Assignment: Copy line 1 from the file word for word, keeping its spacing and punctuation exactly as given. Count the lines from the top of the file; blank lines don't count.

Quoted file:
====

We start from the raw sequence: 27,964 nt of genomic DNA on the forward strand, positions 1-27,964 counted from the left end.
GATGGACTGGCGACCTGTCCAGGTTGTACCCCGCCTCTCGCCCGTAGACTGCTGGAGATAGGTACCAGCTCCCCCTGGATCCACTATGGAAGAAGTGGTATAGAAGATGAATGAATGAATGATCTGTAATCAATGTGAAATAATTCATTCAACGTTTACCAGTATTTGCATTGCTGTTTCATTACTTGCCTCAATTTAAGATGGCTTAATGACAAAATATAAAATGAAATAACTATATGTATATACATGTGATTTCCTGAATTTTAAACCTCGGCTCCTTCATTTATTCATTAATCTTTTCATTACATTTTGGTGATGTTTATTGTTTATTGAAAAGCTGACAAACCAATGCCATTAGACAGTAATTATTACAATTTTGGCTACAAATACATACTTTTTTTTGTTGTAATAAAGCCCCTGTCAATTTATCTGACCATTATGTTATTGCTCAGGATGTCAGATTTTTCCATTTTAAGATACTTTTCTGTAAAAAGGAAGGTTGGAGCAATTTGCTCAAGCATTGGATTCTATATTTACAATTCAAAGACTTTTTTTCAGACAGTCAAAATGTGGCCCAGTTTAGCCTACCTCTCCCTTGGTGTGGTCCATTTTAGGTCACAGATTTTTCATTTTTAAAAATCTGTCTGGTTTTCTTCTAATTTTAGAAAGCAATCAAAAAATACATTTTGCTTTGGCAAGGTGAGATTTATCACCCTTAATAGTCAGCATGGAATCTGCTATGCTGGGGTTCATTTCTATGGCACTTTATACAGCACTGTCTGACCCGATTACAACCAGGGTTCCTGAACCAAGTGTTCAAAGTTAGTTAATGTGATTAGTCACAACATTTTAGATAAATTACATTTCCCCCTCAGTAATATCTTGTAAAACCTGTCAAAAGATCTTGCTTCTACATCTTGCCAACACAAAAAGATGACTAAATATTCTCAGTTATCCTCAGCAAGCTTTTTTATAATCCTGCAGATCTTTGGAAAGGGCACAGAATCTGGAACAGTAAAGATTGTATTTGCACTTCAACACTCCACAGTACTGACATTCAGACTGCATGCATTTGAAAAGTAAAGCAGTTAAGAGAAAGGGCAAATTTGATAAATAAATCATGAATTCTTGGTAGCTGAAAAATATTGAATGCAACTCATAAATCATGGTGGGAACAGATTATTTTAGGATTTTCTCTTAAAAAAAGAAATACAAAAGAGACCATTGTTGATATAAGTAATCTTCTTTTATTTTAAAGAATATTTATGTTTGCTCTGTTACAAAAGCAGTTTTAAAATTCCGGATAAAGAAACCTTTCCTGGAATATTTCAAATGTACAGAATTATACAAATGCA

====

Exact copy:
We start from the raw sequence: 27,964 nt of genomic DNA on the forward strand, positions 1-27,964 counted from the left end.